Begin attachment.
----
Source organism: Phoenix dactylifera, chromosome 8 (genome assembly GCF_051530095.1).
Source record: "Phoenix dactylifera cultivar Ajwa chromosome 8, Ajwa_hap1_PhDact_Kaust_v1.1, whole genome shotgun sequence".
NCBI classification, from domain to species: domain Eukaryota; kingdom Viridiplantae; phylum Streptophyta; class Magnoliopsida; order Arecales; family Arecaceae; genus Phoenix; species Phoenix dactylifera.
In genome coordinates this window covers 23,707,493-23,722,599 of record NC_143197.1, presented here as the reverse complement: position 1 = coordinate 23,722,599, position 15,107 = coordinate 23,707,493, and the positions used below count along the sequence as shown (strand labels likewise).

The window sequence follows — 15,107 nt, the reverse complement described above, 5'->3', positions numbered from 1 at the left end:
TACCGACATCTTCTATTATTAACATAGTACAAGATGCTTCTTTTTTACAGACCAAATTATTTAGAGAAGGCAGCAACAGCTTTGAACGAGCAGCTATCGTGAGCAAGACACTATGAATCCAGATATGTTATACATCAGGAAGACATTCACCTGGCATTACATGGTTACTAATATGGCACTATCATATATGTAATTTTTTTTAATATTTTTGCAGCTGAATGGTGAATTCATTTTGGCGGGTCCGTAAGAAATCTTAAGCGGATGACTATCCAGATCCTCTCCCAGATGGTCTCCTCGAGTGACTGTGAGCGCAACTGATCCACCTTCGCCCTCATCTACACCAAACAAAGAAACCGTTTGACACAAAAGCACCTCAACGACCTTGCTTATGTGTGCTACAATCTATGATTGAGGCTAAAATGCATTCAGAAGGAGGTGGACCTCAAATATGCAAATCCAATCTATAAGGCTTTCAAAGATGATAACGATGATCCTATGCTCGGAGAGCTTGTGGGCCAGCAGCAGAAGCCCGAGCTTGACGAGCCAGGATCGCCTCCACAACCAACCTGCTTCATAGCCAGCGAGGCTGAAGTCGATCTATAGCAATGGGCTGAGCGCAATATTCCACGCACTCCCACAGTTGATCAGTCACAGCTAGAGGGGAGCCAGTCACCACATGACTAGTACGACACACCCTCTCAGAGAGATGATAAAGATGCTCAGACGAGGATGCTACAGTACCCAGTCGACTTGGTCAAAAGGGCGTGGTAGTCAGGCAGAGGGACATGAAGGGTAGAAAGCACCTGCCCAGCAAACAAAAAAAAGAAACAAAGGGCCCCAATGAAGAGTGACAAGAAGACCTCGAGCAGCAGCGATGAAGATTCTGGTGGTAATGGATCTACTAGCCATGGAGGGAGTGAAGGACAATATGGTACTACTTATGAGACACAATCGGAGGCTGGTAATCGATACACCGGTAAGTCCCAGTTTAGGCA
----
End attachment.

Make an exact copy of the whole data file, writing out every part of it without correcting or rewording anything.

Source organism: Phoenix dactylifera, chromosome 8 (genome assembly GCF_051530095.1).
Source record: "Phoenix dactylifera cultivar Ajwa chromosome 8, Ajwa_hap1_PhDact_Kaust_v1.1, whole genome shotgun sequence".
NCBI classification, from domain to species: domain Eukaryota; kingdom Viridiplantae; phylum Streptophyta; class Magnoliopsida; order Arecales; family Arecaceae; genus Phoenix; species Phoenix dactylifera.
In genome coordinates this window covers 23,707,493-23,722,599 of record NC_143197.1, presented here as the reverse complement: position 1 = coordinate 23,722,599, position 15,107 = coordinate 23,707,493, and the positions used below count along the sequence as shown (strand labels likewise).

The window sequence follows — 15,107 nt, the reverse complement described above, 5'->3', positions numbered from 1 at the left end:
TACCGACATCTTCTATTATTAACATAGTACAAGATGCTTCTTTTTTACAGACCAAATTATTTAGAGAAGGCAGCAACAGCTTTGAACGAGCAGCTATCGTGAGCAAGACACTATGAATCCAGATATGTTATACATCAGGAAGACATTCACCTGGCATTACATGGTTACTAATATGGCACTATCATATATGTAATTTTTTTTAATATTTTTGCAGCTGAATGGTGAATTCATTTTGGCGGGTCCGTAAGAAATCTTAAGCGGATGACTATCCAGATCCTCTCCCAGATGGTCTCCTCGAGTGACTGTGAGCGCAACTGATCCACCTTCGCCCTCATCTACACCAAACAAAGAAACCGTTTGACACAAAAGCACCTCAACGACCTTGCTTATGTGTGCTACAATCTATGATTGAGGCTAAAATGCATTCAGAAGGAGGTGGACCTCAAATATGCAAATCCAATCTATAAGGCTTTCAAAGATGATAACGATGATCCTATGCTCGGAGAGCTTGTGGGCCAGCAGCAGAAGCCCGAGCTTGACGAGCCAGGATCGCCTCCACAACCAACCTGCTTCATAGCCAGCGAGGCTGAAGTCGATCTATAGCAATGGGCTGAGCGCAATATTCCACGCACTCCCACAGTTGATCAGTCACAGCTAGAGGGGAGCCAGTCACCACATGACTAGTACGACACACCCTCTCAGAGAGATGATAAAGATGCTCAGACGAGGATGCTACAGTACCCAGTCGACTTGGTCAAAAGGGCGTGGTAGTCAGGCAGAGGGACATGAAGGGTAGAAAGCACCTGCCCAGCAAACAAAAAAAAGAAACAAAGGGCCCCAATGAAGAGTGACAAGAAGACCTCGAGCAGCAGCGATGAAGATTCTGGTGGTAATGGATCTACTAGCCATGGAGGGAGTGAAGGACAATATGGTACTACTTATGAGACACAATCGGAGGCTGGTAATCGATACACCGGTAAGTCCCAGTTTAGGCA